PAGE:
More seek help with heat bill


New Hampshire Public Radio

Published: 10-17-2023 5:15 PM

As temperatures cool, heating bills are starting to kick in for Granite Staters. But even as the cost of energy goes down a bit this winter compared to last year’s particularly difficult heating season, the need for fuel and electric assistance seems to be increasing.

Calls to the state’s help hotline, 211, have gone up 11% overall this year, according to Stephanie Turek, the senior vice president of impact with Granite United Way. She says they’ve seen a 52% increase in calls specifically about fuel assistance.

“We are hearing from people that we've never heard from before, that are truly reaching out for the first time and have no sense of what resources may be available, but just do not have a budget that works for the expenses that they have,” she said.

Todd Marsh, the welfare director for the city of Rochester and the president of the New Hampshire Local Welfare Administrators Association, says he’s seeing the same trend. With the end of pandemic-era rental aid from the federal government and the cost of living going up, people are dealing with new challenges, he said. Family budgets are less resilient.

“They're having increased difficulty making their ends meet. And those ends are further apart than they were in years past,” he said. “A car inspection resulting in the need of a tire or new brakes – because of that decreased budget resiliency – is increasingly resulting in the inability to pay rent, or the inability to pay a utility bill, or the inability to pay a heating bill.”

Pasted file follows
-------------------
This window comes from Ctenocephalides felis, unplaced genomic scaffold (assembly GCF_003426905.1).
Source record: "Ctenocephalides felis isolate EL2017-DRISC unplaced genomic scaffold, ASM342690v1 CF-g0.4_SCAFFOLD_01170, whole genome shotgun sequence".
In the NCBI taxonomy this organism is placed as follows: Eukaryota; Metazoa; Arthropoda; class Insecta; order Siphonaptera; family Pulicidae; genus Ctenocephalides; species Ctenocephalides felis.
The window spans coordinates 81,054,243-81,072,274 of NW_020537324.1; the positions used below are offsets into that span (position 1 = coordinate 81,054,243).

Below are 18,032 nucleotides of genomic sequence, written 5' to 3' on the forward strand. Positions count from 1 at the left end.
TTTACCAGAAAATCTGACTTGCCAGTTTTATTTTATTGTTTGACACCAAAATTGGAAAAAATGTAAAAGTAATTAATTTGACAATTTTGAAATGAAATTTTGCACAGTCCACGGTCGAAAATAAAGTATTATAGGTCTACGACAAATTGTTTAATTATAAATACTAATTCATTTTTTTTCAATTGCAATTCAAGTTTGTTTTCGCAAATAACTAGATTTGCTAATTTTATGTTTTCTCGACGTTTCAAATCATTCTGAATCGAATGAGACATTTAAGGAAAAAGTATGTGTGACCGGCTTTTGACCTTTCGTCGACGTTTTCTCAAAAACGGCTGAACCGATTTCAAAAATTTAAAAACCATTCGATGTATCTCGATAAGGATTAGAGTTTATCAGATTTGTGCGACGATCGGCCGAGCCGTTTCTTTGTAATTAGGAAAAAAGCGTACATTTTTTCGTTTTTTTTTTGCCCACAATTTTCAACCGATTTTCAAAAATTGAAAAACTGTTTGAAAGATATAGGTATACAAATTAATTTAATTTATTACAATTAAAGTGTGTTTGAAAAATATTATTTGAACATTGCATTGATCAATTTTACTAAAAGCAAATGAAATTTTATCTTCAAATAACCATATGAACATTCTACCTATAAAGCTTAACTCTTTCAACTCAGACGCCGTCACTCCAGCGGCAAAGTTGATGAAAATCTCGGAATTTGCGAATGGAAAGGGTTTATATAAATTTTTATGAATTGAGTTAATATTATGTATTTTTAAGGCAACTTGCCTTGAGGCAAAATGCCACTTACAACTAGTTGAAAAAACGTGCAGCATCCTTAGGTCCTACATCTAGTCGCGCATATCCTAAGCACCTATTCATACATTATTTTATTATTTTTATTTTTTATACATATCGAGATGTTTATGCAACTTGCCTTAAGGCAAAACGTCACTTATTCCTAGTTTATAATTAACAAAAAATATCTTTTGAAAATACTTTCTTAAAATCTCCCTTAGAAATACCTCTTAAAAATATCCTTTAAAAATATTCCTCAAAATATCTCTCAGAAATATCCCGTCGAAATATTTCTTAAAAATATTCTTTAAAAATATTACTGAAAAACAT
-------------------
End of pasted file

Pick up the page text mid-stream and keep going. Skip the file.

Meanwhile, a state-funded emergency energy assistance program created by the Legislature last winter to serve people above the income limits for federal fuel assistance has ended, with the vast majority of the $35 million dollars allocated for that program unspent.

That money was put back into the state’s general fund, according to Chris Ellms, the deputy director of the state’s Department of Energy.

“The Legislature intended the emergency energy assistance programs to be one-time funding opportunities,” he said in an email. “New Hampshire’s Fuel Assistance Program and Electric Assistance Program continue to provide benefits to help New Hampshire households with energy costs. We encourage customers to reach out to their local Community Action Agencies to learn more or to apply for assistance.”

Article continues after...

Yesterday's Most Read Articles

A Concord encampment story went viral. Those living there say there’s nowhere else to go
‘He was so special and unique’ – Bow family remembers Eddie Berke, 31, after Maine boating accident
Eight-year-old killed in head-on crash on Route 106 in Loudon
‘They gave it everything they had’ – Concord fire crews extinguish blaze amid high heat
‘She was valiant’ – Friends and family to gather Saturday to celebrate Concord’s Hope Butterworth
Motorcyclist in critical condition after crash in Epsom

Last winter’s expensive heating season had a long-lasting impact on some New Hampshire residents, and advocates said some changes to how the state manages applications for the biggest source of heating assistance – the federal Low Income Home Energy Assistance Program – could help.

In New Hampshire, applications have happened largely on paper, without a streamlined online system, like the ones that exist in most other New England states. And some states use “categorical eligibility,” which makes it easier for people already enrolled in certain other government programs to get fuel assistance.

Ellms said the Department of Energy is continuing to discuss how to make the application process easier with the state’s community action agencies.

He did not directly respond to a question about categorical eligibility, but said three of the state’s five agencies provide some method for applying electronically, through an online application or forms that can be completed online and submitted via email.

A fully online application form, which will include the ability to upload files and sign electronically, is expected next summer, according to Ellms.

These articles are being shared by partners in The Granite State News Collaborative. For more information visit